Full Tilt by Neal Schusterman

Posted January 16, 2020 by Amber in Reviews / 2 Comments

Divider
Full Tilt

Full Tilt

by Neal Shusterman

Publisher: Simon & Schuster on January 11, 2003
Genre: Carnivals, Horror, Thriller
Target Age Group: Middle Grade, Young Adult

Rating: ★★★★★

Check out this book on Goodreads

Sixteen-year-old Blake and his younger brother, Quinn, are exact opposites. Blake is the responsible member of the family. He constantly has to keep an eye on the fearless Quinn, whose thrill-seeking sometimes goes too far. But the stakes get higher when Blake has to chase Quinn into a bizarre phantom carnival that traps its customers forever.

In order to escape, Blake must survive seven deadly rides by dawn, each of which represents a deep, personal fear--from a carousel of stampeding animals to a hall of mirrors that changes people into their deformed reflections. Blake ultimately has to face up to a horrible secret from his own past to save himself and his brother--that is, if the carnival doesn't claim their souls first!

 

I know a lot of people really like Neal Schusterman. He’s one of those authors I’ve had on my TBR for years, but for one reason or another, I just haven’t read yet. Trust me, it’s not for lack of desire – I actually have a hardcopy of Scythe on my shelf I got on a good special a couple years ago that simply hasn’t popped out of the TBR Jar yet. I got my copy of Full Tilt for $3 on Audible a couple years ago, and it’s been sitting on my audiobook TBR ever since.

In fact, I have no definitive reason why I decided today would be the day to read it.  I was scrolling through my Audible and saw the title and thought, “Sure!”.

It’s was exactly perfect timing.

While I know other people will scream praises of his more recent novels, I’m really glad I started with Full Tilt.  I’m afraid if I didn’t, I wouldn’t like it as much as I did.  Full Tilt is like a love letter to Ray Bradbury’s Something Wicked This Way Comes crossed with the campy thrills of a Goosebumps novel. Thirteen-year-old me would have loved this book. Thirty-year-old me did as well. It was just the right level of horror to be interesting but not gory, and there were so many elements in the book that kept me on edge.  Schusterman did a great job of building a ghost carnival overflowing with imagination.  It sucks the reader in… literally, and figuratively.

In the modern world of YA., Full Tilt probably comes off as oversimplified.  The characters are impulsive and genuine and emotional. They react rashly, and care about shallow things.  And they’re sixteen, so all of this makes perfect sense.  The characters in this novel are the most realistic teenagers I’ve read in a while.  Adult readers of YA expect unreasonable levels of maturity from their characters, but guess what?  I don’t think any of us were perfectly rational, calculated people at that age.  I know I wasn’t!  Their flaws make them that much more real.

Despite the setting and the length of the book (only xx pages), Schusterman’ not only manages to provide a plot with a ticking clock and great rising and falling actions, fabulous world building, and multilayered characters… he manages to deliver so many small gems of wisdom in each experience.  On one hand, these wholesome moments can be cheesy.  But it’s also great writing.  Full Tilt feels properly like a book written for teens, with a purpose other than entertainment.  Schusterman has a clear message of strength and acceptance and self-worth he wants his readers to take away from this experience.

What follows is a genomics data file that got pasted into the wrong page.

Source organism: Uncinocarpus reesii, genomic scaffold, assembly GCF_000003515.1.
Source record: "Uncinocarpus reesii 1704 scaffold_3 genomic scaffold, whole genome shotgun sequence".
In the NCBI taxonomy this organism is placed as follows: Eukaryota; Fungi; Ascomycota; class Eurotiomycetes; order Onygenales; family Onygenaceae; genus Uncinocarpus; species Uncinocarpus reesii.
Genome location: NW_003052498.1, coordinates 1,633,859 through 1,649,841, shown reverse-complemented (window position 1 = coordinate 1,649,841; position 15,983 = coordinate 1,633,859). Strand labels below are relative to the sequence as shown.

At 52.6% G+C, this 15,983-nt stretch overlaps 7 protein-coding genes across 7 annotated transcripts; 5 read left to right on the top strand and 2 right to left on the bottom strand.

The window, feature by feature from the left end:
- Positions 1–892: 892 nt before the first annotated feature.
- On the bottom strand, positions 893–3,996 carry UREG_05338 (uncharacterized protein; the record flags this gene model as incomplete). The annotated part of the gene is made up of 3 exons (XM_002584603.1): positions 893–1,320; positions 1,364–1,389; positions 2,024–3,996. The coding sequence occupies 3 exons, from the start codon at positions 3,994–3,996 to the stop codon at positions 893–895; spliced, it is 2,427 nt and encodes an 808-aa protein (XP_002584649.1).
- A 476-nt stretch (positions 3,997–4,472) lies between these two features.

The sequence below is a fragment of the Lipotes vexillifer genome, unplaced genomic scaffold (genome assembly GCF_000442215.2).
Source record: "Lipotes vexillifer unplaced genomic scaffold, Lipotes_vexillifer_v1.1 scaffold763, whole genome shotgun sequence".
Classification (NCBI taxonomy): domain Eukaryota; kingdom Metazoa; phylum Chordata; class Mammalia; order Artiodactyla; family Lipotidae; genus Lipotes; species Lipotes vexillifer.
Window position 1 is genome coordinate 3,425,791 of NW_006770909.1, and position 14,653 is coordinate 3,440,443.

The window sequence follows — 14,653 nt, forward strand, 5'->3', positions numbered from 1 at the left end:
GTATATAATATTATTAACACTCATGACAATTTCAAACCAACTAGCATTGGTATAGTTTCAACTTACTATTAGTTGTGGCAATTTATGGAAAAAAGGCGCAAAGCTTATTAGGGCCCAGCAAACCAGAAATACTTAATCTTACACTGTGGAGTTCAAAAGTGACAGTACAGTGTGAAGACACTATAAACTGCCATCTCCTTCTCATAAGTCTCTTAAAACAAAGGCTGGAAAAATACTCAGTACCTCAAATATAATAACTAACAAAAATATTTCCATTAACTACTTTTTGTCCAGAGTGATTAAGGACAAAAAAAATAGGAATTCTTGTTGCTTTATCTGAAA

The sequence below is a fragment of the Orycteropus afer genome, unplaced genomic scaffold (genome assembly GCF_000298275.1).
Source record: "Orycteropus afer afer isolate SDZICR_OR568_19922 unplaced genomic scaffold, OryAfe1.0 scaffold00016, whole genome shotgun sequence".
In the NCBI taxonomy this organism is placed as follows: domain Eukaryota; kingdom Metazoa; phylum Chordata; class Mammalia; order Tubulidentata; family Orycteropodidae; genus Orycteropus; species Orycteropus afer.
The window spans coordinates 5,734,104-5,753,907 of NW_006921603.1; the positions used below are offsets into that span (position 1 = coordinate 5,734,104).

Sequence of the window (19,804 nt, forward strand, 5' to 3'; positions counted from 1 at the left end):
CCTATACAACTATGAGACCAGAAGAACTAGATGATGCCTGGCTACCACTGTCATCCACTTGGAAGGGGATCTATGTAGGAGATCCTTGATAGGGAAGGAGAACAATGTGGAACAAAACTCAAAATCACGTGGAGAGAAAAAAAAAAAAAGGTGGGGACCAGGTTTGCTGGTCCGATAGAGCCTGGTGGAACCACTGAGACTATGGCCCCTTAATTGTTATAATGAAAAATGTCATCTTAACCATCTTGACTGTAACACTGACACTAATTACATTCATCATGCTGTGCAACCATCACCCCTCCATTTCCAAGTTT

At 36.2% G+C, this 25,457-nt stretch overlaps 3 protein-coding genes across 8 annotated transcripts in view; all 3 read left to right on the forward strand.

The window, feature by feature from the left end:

Generally speaking, I liked this book so much.  I had no expectations, then I walked into a book about a secret carnival, kidnapped siblings, and a battle for the main character’s soul until sunrise?  Any one of those things would have had me picking up this book.  For me, Full Tilt is one of those diamond-in-the-rough books that comes out of nowhere and has me wanting to scream about it to the world.  It’s horribly underrated in a genre that has become so focused on female protagonists, adult consumers, and sappy romance.  Full Tilt is fun, spooky, and delightful.  I wholeheartedly recommend you add it to your TBR.

Divider

Ratings Breakdown

Setting: ★★★★★
Plot: ★★★★★
Characters: ★★★★★
Writing: ★★★★★
Pacing: ★★★★★
Narrator: ★★★ 1/2
Personal Enjoyment: ★★★★★
Overall: ★★★★★

Divider

Which ride would you most hate to be stuck on in a carnival?  I’m terrified of heights, so those tower drops would be the ones to get me!  Share your scariest carnival experiences in the comments!

Instagram | Twitter | Goodreads | Bloglovin’ | LibraryThing

Divider


Tags:

Leave a Reply

(Enter your URL then click here to include a link to one of your blog posts.)

This site uses Akismet to reduce spam. Learn how your comment data is processed.

2 responses to “Full Tilt by Neal Schusterman

  1. Good to know you enjoyed this one! I have a few of Shusterman’s older novels on my TBR (I have read and enjoyed the Everlost and Unwind books, plus Dry) but not, I think, this one. I might have to check it out.

    • Amber

      It was a great quick read! I don’t often get to listen to a full audiobook in a day, so that was a treat. Also I’m just a sucker for good carnival stories – if you like them as well, you may enjoy this one!